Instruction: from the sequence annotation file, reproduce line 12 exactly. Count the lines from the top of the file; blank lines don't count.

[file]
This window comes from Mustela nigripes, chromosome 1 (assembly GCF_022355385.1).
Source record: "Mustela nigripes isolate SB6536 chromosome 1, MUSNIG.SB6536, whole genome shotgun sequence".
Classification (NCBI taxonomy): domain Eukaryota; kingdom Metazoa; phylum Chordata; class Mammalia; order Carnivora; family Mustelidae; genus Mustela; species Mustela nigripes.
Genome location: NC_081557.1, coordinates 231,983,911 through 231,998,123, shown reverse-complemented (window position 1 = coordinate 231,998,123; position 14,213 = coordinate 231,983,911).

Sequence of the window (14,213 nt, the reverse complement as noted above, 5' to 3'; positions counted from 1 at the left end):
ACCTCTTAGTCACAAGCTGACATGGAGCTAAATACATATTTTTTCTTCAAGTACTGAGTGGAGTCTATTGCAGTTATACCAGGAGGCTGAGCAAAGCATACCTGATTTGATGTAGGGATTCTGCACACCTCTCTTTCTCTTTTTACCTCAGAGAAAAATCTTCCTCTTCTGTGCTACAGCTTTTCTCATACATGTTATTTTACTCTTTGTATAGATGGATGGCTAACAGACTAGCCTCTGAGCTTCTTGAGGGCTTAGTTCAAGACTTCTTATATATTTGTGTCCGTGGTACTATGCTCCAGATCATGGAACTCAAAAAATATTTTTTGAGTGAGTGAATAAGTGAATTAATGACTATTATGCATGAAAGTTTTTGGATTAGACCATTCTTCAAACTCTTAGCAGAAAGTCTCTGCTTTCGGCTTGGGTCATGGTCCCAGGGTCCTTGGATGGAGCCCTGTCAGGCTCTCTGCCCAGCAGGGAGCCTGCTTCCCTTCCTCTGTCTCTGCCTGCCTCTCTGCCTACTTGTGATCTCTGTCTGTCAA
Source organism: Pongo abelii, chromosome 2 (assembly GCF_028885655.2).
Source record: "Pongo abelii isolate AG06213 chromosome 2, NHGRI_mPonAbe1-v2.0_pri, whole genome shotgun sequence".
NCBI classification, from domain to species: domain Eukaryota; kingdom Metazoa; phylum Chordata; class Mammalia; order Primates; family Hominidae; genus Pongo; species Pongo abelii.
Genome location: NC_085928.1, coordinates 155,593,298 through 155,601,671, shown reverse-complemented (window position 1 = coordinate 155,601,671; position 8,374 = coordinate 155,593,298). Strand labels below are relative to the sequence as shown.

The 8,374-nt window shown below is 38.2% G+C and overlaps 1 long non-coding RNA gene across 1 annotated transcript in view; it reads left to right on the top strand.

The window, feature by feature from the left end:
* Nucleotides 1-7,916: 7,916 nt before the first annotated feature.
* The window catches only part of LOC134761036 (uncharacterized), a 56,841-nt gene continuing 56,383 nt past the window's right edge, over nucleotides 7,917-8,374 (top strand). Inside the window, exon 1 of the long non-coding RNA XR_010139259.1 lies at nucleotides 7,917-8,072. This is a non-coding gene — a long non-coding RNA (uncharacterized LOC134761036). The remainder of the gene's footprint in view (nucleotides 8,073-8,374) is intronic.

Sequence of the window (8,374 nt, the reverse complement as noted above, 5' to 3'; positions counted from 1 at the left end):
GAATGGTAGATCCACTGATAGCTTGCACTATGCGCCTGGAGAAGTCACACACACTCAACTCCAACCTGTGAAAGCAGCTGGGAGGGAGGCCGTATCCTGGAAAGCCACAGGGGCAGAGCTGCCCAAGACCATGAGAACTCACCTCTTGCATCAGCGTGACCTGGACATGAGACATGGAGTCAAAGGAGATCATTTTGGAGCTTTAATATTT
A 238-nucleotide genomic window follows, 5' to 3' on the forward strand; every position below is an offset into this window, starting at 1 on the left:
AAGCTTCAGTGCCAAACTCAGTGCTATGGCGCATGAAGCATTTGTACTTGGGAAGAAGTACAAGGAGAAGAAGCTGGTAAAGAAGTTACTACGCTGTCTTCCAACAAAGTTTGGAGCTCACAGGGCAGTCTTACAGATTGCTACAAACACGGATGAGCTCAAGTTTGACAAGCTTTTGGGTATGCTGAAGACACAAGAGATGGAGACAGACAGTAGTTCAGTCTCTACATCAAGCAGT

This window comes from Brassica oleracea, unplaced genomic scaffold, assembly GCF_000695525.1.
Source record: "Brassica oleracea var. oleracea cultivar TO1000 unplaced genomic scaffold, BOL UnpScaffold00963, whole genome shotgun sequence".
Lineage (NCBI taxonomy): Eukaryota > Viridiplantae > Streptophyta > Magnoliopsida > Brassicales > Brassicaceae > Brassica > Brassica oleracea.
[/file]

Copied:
The window, feature by feature from the left end: